“By juxtaposing these four stories, Ataman creates a delicate yet searing portrait of identity as defined by carefully defined factors inside and outside ourselves. The disguise of a wig has enabled each woman to simultaneously hide and enhance selected aspects of her identity, establishing a mutated self marked by the conflict between social stereotyping and personal myth-making.”

This idea that identity is not something fixed, but something that we can put on and take off, change as the mood suits us rather like our clothes, or as Judith Butler would have it, our gender. With the wig, there is a real object that is intrinsically connected to the identities of the four women. Although they apparently wear the wig for personal, religious or other reasons, it is really the demands of society that force them to adorn the hairpiece, since without the wig their identity would be compromised within the larger community. For Ataman, there is also a certain sense of identity being external to the individual, something that is apportioned by the outside world:

“…I do not think identity belongs to the individual. Identity is like a jacket. People you never see will make it and you wear it. Identity is something other than you, outside of you. It is a question of perception. You can be aware of it and manipulate it, play with it, amplify it, or mask it for infinite reasons.”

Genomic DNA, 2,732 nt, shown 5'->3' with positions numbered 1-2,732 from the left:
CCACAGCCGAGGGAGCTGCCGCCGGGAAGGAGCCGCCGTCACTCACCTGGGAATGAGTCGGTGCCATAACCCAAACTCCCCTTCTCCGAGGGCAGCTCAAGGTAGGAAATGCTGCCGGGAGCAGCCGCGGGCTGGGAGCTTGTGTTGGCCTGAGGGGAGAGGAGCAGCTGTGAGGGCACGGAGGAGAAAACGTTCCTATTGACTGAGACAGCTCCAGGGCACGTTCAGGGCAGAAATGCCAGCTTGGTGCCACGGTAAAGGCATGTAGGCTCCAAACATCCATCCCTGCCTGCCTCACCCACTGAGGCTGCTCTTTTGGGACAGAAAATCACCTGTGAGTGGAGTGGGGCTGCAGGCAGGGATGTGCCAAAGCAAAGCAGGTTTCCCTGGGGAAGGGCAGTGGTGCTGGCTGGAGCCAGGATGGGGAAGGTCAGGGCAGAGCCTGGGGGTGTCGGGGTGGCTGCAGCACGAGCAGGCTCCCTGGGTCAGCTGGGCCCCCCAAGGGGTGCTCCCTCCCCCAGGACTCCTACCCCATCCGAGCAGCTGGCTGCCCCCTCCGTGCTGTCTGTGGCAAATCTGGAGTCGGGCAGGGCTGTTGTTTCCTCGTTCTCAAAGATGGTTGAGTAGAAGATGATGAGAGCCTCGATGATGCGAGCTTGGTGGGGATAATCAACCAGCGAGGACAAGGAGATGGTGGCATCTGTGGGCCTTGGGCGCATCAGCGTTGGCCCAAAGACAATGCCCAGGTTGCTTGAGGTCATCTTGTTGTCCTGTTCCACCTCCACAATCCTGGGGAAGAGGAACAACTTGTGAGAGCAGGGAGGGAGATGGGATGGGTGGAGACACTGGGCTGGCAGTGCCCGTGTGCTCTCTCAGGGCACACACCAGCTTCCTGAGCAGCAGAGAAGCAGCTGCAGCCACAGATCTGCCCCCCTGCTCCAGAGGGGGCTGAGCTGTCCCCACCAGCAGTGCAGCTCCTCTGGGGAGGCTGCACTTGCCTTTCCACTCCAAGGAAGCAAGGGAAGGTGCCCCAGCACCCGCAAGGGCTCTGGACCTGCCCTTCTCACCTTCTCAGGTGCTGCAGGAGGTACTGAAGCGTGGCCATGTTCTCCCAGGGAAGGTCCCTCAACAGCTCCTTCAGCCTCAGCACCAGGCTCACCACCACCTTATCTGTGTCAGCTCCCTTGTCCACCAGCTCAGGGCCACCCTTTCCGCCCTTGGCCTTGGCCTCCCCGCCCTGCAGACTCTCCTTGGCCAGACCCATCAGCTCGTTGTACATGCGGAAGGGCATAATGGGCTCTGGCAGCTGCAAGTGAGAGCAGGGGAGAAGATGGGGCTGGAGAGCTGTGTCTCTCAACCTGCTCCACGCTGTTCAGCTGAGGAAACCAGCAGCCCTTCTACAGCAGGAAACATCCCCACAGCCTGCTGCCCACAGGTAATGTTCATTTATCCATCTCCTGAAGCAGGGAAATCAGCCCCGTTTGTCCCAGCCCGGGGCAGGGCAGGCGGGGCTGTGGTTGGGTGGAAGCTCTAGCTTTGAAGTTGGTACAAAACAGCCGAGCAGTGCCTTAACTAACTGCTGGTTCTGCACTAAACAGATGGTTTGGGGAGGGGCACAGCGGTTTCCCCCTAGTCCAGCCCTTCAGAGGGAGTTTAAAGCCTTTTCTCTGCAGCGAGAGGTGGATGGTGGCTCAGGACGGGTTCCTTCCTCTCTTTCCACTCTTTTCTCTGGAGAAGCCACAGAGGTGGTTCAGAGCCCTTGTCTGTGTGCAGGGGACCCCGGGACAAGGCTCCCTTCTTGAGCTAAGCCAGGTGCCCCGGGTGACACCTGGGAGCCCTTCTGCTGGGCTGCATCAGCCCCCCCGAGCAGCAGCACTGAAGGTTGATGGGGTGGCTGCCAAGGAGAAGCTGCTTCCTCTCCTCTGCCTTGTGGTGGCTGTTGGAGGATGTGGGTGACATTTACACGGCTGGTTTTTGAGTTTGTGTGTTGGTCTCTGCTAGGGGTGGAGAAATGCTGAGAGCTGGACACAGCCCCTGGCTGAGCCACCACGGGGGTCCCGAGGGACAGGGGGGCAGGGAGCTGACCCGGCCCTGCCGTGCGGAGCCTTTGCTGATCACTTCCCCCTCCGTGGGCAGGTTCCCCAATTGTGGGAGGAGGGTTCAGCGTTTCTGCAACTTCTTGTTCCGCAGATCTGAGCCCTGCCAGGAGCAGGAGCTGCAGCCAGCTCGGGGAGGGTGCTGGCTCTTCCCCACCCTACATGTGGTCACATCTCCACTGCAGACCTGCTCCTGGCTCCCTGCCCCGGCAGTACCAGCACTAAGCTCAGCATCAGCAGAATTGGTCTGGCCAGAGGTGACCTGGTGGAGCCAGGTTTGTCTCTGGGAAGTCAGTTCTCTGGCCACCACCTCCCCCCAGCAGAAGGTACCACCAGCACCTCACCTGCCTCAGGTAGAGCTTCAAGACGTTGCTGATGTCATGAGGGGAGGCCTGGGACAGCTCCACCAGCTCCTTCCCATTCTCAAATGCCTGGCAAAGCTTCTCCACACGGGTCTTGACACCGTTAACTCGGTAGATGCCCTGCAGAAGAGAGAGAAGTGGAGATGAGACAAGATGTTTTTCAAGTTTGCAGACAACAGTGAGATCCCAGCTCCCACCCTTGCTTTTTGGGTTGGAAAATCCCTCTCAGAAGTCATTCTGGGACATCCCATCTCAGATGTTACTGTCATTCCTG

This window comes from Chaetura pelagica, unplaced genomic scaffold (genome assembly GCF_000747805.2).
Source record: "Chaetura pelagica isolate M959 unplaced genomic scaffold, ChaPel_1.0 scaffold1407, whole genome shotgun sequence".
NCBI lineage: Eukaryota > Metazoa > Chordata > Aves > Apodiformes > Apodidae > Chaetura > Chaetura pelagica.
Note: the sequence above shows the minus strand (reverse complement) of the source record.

In this sense we are never really possession of our own identities; perhaps making films where people are permitted to tell their own stories is a way of enabling people to reclaim their identities, or at least to have partial control over them for a certain amount of time. I think this is my main goal with my current project, since the disabled people are themselves challenging societal stereotypes and being given the chance to let their voices be heard.